Amazon’s Kindle MatchBook Brings Discounted Digital Copies to Physical Purchases
What’s perhaps one of Amazon customers’ most yearned-for feature on the site is the ability to get free digital Kindle copies of books that they purchase the physical copy for, or at least at a big discount if nothing else. That wish has finally been granted by the internet marketplace giant, providing customers who purchase physical books the opportunity to buy the digital version for $2.99 or less.
The new service is called Kindle MatchBook, and it’ll officially launch sometime next month with 10,000 books being initially available in the MatchBook program. Some digital copies will be free, while others will range from $0.99 to $2.99 — quite the discount from the retail price of some digital copies, which can cost well over $10.
What’s perhaps even more astounding is that past purchases of physical books on Amazon (even dating all the way back to 1995), will be eligible for a discounted digital version, just as long as the book is in the MatchBook program. Obviously, more books will be added in the future, but it’s not clear as to whether or not future MatchBook books will automatically be eligible for a discount on past purchases.
MatchBooks is very similar to Amazon’s AutoRip service, which allows customers to obtained the MP3 version for free of a physical music album that they purchase. Essentially, once you purchase an album, the MP3 tracks will automatically show up in your Amazon Cloud Drive, ready to be listened to. And just like MatchBook, past CD purchases from Amazon before AutoRip launched are eligible.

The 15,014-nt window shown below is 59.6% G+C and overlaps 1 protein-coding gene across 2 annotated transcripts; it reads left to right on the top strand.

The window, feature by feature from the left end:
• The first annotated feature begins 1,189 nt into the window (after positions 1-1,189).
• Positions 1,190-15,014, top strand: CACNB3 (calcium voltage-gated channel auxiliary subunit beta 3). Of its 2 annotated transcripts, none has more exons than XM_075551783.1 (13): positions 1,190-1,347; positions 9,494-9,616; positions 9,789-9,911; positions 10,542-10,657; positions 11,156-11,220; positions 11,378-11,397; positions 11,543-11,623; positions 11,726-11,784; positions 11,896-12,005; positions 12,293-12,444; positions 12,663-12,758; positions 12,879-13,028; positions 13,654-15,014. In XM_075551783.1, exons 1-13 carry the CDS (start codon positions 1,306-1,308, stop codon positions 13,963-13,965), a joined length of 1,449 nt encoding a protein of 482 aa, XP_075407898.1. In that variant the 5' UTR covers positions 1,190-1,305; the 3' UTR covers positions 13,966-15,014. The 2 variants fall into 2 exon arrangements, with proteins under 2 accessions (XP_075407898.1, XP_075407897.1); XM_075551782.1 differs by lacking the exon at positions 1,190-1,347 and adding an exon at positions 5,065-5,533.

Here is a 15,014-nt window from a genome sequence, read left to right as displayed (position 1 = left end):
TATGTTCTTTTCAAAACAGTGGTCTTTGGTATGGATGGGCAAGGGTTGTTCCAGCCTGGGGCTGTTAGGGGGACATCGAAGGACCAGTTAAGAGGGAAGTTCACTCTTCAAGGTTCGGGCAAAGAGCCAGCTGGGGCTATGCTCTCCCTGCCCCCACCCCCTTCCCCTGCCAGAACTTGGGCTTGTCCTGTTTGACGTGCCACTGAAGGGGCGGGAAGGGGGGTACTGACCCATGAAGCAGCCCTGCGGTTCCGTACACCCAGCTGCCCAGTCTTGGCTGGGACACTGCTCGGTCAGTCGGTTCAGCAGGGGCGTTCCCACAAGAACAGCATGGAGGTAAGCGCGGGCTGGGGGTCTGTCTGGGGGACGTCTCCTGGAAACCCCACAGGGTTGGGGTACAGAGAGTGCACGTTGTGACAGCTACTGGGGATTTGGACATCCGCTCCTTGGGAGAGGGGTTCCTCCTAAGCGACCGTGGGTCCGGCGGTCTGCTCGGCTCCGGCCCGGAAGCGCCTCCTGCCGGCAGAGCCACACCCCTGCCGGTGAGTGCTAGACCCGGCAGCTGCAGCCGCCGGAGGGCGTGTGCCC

However, just like AutoRip, MatchBook is sort of a double-edged sword. Many customers who purchase digital copies of books usually don’t want the physical copy, and there are even a lot of book enthusiasts out there who still buy physical books without even wanting to touch the digital copy. However, seeing as how this was one of Amazon’s most-requested features, it seems customers want the convenience of having the best of both worlds.
While 10,000 books at launch is quite a respectable number, it’s certainly not a lot considering how many different titles Amazon sells, so the company will be working hard to get more publishers on board to offer MatchBook services on their books. It’ll definitely be interesting to see how the service grows over the next year or two, and how fast it’ll grow based on customer demand.